Trumpets are our pride and joy and it's important to keep them clean and protected. Whether you're looking for something lightweight for your kid to help them carry their instrument to the music class or something heavy and sturdy for you to fly around with on your tours, we've got you covered. We've reviewed a bunch of cheap trumpet cases of 2021 in this guide but we've made sure to zero in only the elite ones! At the end of this article, there's a buyer's guide that's meant to help you further make a solid decision about your purchase because ultimately it's you who has to keep their needs in check! So let's just jump right in.
Playing the trumpet is a huge feat in music! You're all real OP musicians, you're heard, and you're valued for your skill!
However, it's also important for you to protect your trumpet and its accessories by choosing the right trumpet case for you. Read the guide below to understand all the different types of trumpet cases that are available and all the different accessories you need to have on hand to play your trumpet effectively!
What are the Different Types of Trumpet Cases Available?
There are a variety of trumpet cases available and though all of them have a unified intention of protecting the trumpet and fitting its accessories well, there are a few differences in each worth noting. Read about the four basic types of trumpet cases available below:
Most cost-friendly of them all - soft trumpet cases are usually made up of nylon or leather which helps protect your trumpet from harsh weather and keeps the bag very lightweight. Such trumpet cases come with a shoulder strap and if you regularly take your trumpet to school, it's perfect for you.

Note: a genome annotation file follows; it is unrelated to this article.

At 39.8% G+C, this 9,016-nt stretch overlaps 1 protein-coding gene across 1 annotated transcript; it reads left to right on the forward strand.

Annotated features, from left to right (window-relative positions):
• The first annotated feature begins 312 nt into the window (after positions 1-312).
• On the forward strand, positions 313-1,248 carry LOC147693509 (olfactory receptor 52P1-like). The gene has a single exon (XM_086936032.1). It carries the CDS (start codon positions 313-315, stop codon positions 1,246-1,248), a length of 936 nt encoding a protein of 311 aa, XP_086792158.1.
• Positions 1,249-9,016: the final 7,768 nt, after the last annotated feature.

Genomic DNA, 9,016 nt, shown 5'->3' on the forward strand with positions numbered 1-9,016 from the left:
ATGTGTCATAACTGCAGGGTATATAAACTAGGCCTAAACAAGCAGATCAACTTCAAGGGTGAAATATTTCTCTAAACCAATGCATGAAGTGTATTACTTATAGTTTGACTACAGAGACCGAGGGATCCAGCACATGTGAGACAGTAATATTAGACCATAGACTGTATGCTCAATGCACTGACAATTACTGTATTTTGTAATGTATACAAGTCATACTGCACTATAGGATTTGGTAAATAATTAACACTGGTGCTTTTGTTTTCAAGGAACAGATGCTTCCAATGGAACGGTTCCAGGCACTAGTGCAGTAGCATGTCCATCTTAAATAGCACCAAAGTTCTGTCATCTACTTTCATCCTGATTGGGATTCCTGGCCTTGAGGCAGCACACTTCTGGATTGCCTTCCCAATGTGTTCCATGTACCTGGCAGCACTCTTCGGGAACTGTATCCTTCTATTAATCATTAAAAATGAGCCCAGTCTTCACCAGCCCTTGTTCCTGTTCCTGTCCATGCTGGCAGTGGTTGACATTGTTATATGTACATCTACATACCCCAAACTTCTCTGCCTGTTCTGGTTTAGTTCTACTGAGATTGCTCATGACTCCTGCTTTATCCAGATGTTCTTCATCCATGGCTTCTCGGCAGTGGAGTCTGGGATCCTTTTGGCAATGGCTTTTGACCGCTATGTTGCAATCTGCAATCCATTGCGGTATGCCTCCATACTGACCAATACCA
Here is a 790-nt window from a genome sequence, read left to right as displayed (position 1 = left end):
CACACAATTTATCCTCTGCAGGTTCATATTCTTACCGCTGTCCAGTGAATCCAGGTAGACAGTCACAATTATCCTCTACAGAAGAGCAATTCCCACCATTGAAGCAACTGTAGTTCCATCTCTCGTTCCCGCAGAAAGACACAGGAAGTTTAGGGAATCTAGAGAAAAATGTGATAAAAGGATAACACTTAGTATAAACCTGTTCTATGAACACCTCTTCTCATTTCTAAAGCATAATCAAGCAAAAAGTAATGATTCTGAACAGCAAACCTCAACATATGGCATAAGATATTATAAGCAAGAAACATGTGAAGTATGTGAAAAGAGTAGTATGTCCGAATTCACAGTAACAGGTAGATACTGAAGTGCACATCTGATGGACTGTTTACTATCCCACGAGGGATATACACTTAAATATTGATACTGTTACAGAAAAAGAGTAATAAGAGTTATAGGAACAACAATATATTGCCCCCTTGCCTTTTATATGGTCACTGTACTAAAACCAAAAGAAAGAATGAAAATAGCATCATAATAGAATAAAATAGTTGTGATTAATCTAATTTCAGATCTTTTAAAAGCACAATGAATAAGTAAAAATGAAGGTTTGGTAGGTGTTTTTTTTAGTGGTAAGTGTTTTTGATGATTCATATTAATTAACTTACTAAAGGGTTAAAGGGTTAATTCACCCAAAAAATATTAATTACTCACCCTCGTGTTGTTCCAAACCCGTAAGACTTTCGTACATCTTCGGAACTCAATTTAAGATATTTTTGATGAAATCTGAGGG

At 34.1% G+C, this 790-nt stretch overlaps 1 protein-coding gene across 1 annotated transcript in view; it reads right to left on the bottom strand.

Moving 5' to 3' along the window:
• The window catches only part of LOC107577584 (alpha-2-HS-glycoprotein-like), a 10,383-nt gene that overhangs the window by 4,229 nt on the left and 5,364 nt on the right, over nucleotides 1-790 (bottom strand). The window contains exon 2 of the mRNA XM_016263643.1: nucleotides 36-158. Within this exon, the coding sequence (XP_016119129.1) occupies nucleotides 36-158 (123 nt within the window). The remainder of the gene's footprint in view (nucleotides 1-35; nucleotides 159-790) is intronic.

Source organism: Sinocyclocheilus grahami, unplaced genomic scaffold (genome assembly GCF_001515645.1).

Most fashionable of the types - gig trumpet cases are made up of nylon or leather, have interior padding which provides additional security to your trumpet, and also include side pockets on the outside for more space. It comes in a variety of designs and is chosen by performing trumpeters everywhere.
Most durable of the bunch - hard trumpet cases are made up of plastic or wood, offer exceptional room for accessories, and protect your trumpet from external damages and accidents. They are heavyweight and usually only carried by professional and experienced musicians. Hard trumpet cases have a handle for easy carriage.
Hybrid trumpet cases
Perfect for intermediate trumpeters - a hybrid trumpet case is a mix of the soft trumpet case and the hard trumpet case. It is made up of a leather exterior that protects your trumpet and its accessories from harsh weather, a middle foam layer for additional security against damages, and lastly, a plastic interior to protect your instrument from wearing out when stored away for long periods of time.
What Do I Need to Keep in my Trumpet Case?
A trumpet case of a professional and even an intermediate player is always well-stocked with accessories that keep their trumpets looking pristine and their music flowing smoothly. If you are a beginner trumpeter, here are a few accessories you should always remember to keep in your trumpet case:
Trumpet valve oil
From the name, a trumpet valve oil is used to lubricate the valves also known as the buttons of a trumpet to improve their response time and prevent them from getting stuck in one position. Trumpet valve oil can be found made up of mineral oil as well as synthetic oils.